Michael Douglas in 'Wall Street': When life elevates art
That baggage doesn't solely come in the form of his Oscar-winning performance as Gekko in the first "Wall Street," although the specter of that icon-of-'80s-excess is certainly present throughout Oliver Stone's follow-up.
The outside forces that creep most notably into the movie involve what's been happening in Douglas's personal life. It's impossible to watch the film and, at certain points, not think about his recent struggles, both with cancer and his son Cameron's drug problems. But in a demonstration of how an actor's off-screen life can occasionally elevate his work, Douglas's troubles manage to make an already powerful performance even more so.
Note: There are "Wall Street: Money Never Sleeps" plot spoilers ahead, so proceed with caution.
Cancer. That word is spoken several times throughout this sequel and every time, a viewer can't help but squirm in his or her seat, especially when Douglas uses the word while delivering a lecture in Gekko's first major scene in the movie. In the same moment, we're reminded simultaneously of that iconic "Greed is good" speech from the first "Wall Street," of Douglas's current illness and of the fact that time changes a man -- makes a guy like Gekko more penitent (perhaps) and forces even the strongest actors to confront physical weakness.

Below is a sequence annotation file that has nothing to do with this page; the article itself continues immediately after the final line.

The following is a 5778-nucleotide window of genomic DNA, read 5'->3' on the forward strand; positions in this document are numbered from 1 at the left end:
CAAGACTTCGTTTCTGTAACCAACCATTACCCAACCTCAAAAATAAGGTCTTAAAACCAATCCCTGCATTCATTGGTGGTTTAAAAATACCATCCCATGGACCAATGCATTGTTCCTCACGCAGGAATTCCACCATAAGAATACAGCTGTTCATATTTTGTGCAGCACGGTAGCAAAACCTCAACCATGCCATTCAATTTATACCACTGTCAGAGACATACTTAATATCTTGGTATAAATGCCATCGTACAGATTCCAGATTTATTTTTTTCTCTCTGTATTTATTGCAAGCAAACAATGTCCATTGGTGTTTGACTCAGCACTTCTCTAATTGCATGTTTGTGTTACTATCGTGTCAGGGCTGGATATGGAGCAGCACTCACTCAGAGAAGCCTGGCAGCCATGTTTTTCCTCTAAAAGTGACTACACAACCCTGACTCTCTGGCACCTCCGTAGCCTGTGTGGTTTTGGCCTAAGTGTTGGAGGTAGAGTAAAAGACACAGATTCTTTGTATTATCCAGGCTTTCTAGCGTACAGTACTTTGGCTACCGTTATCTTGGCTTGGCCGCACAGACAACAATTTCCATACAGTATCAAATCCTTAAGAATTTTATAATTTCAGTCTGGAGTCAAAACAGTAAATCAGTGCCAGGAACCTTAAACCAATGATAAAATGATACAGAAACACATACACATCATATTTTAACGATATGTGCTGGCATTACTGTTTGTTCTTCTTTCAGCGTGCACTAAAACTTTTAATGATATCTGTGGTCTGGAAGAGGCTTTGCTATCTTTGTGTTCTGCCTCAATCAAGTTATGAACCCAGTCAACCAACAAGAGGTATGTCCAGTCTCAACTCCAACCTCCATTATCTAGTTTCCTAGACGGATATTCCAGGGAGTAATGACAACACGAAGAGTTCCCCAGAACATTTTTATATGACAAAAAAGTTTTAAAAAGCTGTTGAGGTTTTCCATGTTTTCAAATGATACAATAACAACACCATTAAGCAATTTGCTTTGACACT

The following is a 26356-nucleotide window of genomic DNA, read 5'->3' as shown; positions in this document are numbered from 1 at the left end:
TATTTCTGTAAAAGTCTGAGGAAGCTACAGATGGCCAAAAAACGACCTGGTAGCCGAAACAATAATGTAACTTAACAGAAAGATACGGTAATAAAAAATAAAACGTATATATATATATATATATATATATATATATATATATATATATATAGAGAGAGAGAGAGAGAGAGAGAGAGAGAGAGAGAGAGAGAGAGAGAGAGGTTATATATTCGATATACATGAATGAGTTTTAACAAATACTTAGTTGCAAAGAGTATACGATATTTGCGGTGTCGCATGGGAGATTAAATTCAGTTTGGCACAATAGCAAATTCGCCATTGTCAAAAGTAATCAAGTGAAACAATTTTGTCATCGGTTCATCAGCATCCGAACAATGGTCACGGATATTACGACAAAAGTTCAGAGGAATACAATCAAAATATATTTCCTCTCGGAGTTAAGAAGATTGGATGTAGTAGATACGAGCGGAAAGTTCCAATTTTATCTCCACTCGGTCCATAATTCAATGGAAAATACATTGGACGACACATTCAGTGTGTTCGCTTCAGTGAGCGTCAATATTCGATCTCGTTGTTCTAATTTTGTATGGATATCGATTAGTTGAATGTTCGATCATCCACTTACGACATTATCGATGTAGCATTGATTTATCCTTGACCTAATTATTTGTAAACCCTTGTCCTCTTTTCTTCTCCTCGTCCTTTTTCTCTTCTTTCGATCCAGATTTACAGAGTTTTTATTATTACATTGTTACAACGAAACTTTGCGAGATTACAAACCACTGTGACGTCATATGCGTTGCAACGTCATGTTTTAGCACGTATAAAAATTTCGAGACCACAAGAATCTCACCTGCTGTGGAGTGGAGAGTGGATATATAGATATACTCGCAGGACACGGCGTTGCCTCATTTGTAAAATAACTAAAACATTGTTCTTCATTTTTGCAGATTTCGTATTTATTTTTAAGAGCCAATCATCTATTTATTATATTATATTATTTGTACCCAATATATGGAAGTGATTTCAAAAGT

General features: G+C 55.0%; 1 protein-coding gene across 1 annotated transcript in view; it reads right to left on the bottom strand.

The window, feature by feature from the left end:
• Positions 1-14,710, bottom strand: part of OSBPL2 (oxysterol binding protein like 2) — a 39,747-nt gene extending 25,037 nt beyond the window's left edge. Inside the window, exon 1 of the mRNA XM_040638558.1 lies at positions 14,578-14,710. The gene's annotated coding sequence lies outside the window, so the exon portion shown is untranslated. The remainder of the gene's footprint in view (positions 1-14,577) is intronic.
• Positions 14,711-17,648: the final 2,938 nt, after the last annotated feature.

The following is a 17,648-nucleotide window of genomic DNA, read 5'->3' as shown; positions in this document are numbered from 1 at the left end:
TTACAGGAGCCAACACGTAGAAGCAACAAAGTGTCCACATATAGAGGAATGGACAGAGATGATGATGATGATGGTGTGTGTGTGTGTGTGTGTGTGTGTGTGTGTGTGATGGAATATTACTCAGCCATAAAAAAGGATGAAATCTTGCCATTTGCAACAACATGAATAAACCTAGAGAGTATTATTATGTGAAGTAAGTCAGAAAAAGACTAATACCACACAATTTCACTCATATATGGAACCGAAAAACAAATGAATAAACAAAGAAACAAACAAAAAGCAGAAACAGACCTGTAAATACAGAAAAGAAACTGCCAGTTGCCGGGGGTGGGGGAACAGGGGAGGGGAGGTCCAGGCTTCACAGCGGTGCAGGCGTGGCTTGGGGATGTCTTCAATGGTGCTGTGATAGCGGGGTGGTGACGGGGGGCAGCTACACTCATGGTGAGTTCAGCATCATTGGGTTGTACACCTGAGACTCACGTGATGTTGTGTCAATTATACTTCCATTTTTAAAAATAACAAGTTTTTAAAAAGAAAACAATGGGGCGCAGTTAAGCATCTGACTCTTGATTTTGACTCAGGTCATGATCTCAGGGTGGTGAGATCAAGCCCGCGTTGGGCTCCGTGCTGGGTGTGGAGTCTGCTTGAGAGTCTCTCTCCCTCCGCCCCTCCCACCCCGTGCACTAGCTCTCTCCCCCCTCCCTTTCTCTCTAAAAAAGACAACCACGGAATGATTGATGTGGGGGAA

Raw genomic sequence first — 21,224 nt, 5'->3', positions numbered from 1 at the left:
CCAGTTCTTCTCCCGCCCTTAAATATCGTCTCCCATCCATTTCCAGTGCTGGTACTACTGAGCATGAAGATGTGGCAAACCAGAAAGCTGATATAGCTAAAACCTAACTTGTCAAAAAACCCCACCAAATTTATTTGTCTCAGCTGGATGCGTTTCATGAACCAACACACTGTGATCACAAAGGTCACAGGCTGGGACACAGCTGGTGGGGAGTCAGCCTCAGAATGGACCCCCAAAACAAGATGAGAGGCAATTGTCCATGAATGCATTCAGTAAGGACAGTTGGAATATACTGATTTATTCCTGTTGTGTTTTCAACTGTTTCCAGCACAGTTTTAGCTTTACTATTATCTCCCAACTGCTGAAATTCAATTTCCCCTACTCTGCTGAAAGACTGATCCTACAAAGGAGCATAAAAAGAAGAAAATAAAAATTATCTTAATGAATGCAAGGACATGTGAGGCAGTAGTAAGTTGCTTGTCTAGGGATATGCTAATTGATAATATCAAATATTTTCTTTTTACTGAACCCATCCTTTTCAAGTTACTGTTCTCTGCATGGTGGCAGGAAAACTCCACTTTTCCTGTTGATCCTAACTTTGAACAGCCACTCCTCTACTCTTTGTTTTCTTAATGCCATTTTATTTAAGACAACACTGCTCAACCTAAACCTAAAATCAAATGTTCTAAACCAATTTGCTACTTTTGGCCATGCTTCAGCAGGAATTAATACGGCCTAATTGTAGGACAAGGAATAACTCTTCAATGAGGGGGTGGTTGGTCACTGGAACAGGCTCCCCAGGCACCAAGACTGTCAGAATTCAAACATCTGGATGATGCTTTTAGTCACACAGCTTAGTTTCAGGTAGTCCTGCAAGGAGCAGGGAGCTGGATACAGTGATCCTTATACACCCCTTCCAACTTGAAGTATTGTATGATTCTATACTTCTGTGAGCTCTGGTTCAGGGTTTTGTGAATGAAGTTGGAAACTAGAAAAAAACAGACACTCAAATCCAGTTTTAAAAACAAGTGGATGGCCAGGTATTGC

Does all of this take our heads out of the narrative for a couple of seconds? Sure. But it also adds impact and poignance to Douglas's work.
That's even more true during a key scene in which Gekko reveals his guilt and shame over the death of a son who had drug problems. Yes, this is Gekko talking. But as Douglas-the-actor's voice breaks, you have to think that thoughts of Cameron Douglas are partially responsible for causing the cracks.
Of course, Douglas's performance is pretty great even if you don't bring his personal matters to the table. But doing so -- even though Douglas undoubtedly did not intend for that to happen, since the movie was filmed a year ago -- takes a fine encore performance of a career-defining role and pushes it into the realm of the truly memorable.
Can you think of other examples of actors whose personal affairs actually enhanced instead of hurt their work? Or is Douglas's "Wall Street" performance a rare success in this department?
| September 23, 2010; 4:39 PM ET
Categories: Celebrities, Movies, Pop Culture
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